My behavior can change quickly. Although I may seem calm, I’m probably just faking it. Just one trigger can change my acting stance into what I call the “real me,” and then my behavior is unpredictable (even for me!) and potentially even dangerous if not handled well by my support staff. Those of us with “high functioning” autism may be able to “fake it,” but usually only to some extent. It’s like the metaphor of the graceful swan paddling for dear life under the water, but you just see the calm.

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Self-injury

This is not just reserved for one end of the spectrum; many autistic people experience this behavior. I’ve had to have wounds bound up after smashing my head into a wall repetitively. I used to suffer from rashes after I would burn myself on the carpet during a meltdown. As a teenager I often bit my arms and hands, sometimes until they bled.

Difficulty expressing myself

Although I talk… a lot… it’s rarely about what needs to be talked about, such as my feelings. I cannot tell you what feelings are going through my head because I cannot name them. As a result, a typical emotion can quickly become totally overwhelming to the point of a meltdown. If I’m feeling ill, I’m more likely to tell you to go away (in a much less polite way) than tell you I’m sick. I suffered from gastritis for well over a year before I was able to accurately tell anyone what the feeling was to pursue a diagnosis (and now treatment). Just because someone can talk does not mean they don’t have trouble communicating.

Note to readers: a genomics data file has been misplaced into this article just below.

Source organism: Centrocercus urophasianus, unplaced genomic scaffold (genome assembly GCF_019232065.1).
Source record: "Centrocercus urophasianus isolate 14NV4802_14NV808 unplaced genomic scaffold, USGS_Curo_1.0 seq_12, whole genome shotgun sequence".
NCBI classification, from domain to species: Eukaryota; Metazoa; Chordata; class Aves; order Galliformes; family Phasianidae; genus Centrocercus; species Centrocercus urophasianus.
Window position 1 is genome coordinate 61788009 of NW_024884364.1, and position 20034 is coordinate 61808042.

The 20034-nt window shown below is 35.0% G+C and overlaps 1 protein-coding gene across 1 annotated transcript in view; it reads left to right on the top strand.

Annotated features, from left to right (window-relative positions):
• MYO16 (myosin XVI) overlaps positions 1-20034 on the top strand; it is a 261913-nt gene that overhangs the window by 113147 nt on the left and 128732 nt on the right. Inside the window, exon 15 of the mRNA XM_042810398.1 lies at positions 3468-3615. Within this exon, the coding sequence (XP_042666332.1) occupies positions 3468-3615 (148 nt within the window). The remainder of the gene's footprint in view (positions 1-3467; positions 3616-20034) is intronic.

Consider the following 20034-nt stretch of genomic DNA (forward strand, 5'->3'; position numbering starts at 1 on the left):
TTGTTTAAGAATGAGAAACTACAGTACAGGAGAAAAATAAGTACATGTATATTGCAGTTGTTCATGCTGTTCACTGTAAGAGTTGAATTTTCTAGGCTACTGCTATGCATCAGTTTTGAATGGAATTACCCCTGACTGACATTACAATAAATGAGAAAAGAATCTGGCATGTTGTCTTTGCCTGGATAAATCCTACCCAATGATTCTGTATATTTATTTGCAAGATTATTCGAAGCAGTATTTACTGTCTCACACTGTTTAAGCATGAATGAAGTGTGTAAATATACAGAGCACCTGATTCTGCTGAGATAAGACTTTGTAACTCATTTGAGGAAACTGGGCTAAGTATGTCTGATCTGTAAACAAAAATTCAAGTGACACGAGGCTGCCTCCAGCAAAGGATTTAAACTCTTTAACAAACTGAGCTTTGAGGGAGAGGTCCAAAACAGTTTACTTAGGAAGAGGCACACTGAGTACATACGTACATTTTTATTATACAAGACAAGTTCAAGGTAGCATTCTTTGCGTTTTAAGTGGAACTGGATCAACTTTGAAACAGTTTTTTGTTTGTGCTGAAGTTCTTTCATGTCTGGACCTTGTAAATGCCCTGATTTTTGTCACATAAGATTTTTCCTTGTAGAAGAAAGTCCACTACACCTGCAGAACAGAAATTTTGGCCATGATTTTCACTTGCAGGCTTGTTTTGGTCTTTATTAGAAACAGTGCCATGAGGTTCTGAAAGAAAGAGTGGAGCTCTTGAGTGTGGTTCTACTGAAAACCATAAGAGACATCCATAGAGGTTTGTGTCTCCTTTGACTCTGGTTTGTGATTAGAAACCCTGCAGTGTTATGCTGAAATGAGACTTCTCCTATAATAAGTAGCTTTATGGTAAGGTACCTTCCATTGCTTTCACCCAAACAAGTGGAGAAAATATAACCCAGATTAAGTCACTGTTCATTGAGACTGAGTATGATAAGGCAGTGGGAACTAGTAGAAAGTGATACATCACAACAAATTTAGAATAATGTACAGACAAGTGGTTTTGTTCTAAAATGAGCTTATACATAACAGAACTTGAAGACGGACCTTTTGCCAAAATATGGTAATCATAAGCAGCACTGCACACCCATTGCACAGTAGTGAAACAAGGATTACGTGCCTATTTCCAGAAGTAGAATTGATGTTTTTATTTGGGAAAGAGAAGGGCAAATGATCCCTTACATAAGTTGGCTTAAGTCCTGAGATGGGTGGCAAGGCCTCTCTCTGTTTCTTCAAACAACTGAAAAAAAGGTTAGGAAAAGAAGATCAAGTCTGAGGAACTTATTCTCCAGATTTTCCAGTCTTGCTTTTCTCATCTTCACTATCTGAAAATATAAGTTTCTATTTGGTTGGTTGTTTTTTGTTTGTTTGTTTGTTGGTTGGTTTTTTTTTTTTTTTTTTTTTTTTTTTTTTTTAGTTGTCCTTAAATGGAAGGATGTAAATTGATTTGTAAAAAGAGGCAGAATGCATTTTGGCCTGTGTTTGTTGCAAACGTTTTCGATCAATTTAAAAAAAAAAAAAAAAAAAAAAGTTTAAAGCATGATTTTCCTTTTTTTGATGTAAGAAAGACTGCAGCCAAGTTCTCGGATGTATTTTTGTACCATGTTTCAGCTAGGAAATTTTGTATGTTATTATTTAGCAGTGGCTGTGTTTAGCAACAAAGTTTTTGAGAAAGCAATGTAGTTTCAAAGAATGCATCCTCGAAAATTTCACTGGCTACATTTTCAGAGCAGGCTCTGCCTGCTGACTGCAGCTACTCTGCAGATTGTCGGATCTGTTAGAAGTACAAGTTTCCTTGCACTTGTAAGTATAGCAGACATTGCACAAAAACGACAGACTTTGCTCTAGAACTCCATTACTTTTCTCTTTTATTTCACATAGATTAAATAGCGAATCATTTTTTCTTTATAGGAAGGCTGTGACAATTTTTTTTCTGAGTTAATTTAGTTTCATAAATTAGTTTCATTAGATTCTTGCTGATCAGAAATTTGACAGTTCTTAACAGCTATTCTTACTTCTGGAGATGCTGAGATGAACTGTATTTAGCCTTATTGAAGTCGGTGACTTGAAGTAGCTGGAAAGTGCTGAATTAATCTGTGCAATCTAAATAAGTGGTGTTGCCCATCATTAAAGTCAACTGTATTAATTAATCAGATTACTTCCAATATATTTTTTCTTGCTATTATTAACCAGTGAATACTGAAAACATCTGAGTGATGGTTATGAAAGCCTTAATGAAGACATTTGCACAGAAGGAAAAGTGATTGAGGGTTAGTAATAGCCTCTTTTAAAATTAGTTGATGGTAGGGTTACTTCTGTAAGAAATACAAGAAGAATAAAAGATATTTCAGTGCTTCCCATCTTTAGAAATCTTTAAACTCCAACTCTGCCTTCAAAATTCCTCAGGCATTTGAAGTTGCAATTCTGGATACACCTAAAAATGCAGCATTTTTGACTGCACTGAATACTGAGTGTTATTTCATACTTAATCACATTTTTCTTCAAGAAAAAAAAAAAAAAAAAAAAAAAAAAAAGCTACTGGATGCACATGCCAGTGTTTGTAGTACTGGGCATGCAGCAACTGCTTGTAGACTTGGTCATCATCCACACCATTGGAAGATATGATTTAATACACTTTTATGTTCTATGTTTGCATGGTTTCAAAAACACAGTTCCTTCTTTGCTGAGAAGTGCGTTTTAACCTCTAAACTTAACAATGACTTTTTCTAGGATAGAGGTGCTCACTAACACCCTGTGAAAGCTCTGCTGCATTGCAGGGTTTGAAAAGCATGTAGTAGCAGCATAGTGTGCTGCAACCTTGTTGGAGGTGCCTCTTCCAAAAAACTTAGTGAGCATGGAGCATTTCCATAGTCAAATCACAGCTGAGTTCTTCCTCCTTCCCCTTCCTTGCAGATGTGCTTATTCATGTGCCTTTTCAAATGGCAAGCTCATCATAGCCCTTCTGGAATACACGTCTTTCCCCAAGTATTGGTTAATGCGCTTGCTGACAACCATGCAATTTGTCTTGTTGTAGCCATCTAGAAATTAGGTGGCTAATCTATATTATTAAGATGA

Auditory processing

Again, I can talk extremely well, which makes it confusing for people to understand that my comprehension is often extremely poor. While I can’t explain this scientifically (it’s probably a wiring thing), it’s extremely common in verbal autistic people. Not understanding most of what is said to you throughout the day can lead to yet more
frustration and more meltdowns.

Sensory processing

Some people with autism have sensory processing disorder (this can be diagnosed as a condition on its own without autism), and this affects the five main senses plus the vestibular system and proprioception. Everyone has this at a different level, so some may love loud noise, bright lights, strong fabrics, strong flavors/smells and vestibular activity (stimming), while others may hate all of the above (although may still stim but to keep the other senses out). Others, like myself, may have an extreme aversion to one or two senses but seek the others. Sensory input, whether too much or too little, can also trigger meltdowns.